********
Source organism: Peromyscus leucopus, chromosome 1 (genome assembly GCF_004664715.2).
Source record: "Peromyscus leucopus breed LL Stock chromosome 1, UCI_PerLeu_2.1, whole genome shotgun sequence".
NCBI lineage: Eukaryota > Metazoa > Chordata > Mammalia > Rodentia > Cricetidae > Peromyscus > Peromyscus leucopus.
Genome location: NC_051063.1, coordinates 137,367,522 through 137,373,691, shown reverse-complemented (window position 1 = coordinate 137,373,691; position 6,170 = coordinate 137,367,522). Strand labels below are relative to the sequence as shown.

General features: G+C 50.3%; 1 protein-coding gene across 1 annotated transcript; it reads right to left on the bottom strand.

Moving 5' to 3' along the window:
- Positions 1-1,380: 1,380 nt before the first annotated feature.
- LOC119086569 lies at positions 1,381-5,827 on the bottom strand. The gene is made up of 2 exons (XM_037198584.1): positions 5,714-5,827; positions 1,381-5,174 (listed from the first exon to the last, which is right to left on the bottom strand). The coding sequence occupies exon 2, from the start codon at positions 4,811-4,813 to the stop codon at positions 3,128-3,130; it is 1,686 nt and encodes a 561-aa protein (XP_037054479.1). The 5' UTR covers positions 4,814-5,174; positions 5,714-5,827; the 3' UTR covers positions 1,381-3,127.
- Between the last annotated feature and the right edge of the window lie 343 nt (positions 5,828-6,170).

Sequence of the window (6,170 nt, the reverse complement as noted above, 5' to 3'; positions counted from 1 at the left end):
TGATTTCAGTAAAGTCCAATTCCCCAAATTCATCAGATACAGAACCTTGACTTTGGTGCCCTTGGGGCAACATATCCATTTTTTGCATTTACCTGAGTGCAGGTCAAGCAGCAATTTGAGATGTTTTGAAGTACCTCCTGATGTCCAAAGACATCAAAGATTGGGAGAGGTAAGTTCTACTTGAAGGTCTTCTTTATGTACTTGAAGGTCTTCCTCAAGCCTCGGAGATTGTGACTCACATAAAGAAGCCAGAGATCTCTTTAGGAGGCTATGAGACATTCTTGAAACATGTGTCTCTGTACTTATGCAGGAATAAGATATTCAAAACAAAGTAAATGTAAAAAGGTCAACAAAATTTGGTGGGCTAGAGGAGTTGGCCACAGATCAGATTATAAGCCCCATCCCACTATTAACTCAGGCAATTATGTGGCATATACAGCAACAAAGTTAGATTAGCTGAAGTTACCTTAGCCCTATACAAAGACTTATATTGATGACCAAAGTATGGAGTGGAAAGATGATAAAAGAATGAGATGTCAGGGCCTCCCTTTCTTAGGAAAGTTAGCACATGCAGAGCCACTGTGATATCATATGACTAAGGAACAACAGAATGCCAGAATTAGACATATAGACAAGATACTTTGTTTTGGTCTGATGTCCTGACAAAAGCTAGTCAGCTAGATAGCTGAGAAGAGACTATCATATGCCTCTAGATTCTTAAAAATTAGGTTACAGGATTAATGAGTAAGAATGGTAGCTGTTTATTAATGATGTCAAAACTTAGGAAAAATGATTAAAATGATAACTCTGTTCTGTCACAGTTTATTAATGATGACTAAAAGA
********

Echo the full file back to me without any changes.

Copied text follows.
Source organism: Peromyscus leucopus, chromosome 1 (genome assembly GCF_004664715.2).
Source record: "Peromyscus leucopus breed LL Stock chromosome 1, UCI_PerLeu_2.1, whole genome shotgun sequence".
NCBI lineage: Eukaryota > Metazoa > Chordata > Mammalia > Rodentia > Cricetidae > Peromyscus > Peromyscus leucopus.
Genome location: NC_051063.1, coordinates 137,367,522 through 137,373,691, shown reverse-complemented (window position 1 = coordinate 137,373,691; position 6,170 = coordinate 137,367,522). Strand labels below are relative to the sequence as shown.

General features: G+C 50.3%; 1 protein-coding gene across 1 annotated transcript; it reads right to left on the bottom strand.

Moving 5' to 3' along the window:
- Positions 1-1,380: 1,380 nt before the first annotated feature.
- LOC119086569 lies at positions 1,381-5,827 on the bottom strand. The gene is made up of 2 exons (XM_037198584.1): positions 5,714-5,827; positions 1,381-5,174 (listed from the first exon to the last, which is right to left on the bottom strand). The coding sequence occupies exon 2, from the start codon at positions 4,811-4,813 to the stop codon at positions 3,128-3,130; it is 1,686 nt and encodes a 561-aa protein (XP_037054479.1). The 5' UTR covers positions 4,814-5,174; positions 5,714-5,827; the 3' UTR covers positions 1,381-3,127.
- Between the last annotated feature and the right edge of the window lie 343 nt (positions 5,828-6,170).

Sequence of the window (6,170 nt, the reverse complement as noted above, 5' to 3'; positions counted from 1 at the left end):
TGATTTCAGTAAAGTCCAATTCCCCAAATTCATCAGATACAGAACCTTGACTTTGGTGCCCTTGGGGCAACATATCCATTTTTTGCATTTACCTGAGTGCAGGTCAAGCAGCAATTTGAGATGTTTTGAAGTACCTCCTGATGTCCAAAGACATCAAAGATTGGGAGAGGTAAGTTCTACTTGAAGGTCTTCTTTATGTACTTGAAGGTCTTCCTCAAGCCTCGGAGATTGTGACTCACATAAAGAAGCCAGAGATCTCTTTAGGAGGCTATGAGACATTCTTGAAACATGTGTCTCTGTACTTATGCAGGAATAAGATATTCAAAACAAAGTAAATGTAAAAAGGTCAACAAAATTTGGTGGGCTAGAGGAGTTGGCCACAGATCAGATTATAAGCCCCATCCCACTATTAACTCAGGCAATTATGTGGCATATACAGCAACAAAGTTAGATTAGCTGAAGTTACCTTAGCCCTATACAAAGACTTATATTGATGACCAAAGTATGGAGTGGAAAGATGATAAAAGAATGAGATGTCAGGGCCTCCCTTTCTTAGGAAAGTTAGCACATGCAGAGCCACTGTGATATCATATGACTAAGGAACAACAGAATGCCAGAATTAGACATATAGACAAGATACTTTGTTTTGGTCTGATGTCCTGACAAAAGCTAGTCAGCTAGATAGCTGAGAAGAGACTATCATATGCCTCTAGATTCTTAAAAATTAGGTTACAGGATTAATGAGTAAGAATGGTAGCTGTTTATTAATGATGTCAAAACTTAGGAAAAATGATTAAAATGATAACTCTGTTCTGTCACAGTTTATTAATGATGACTAAAAGA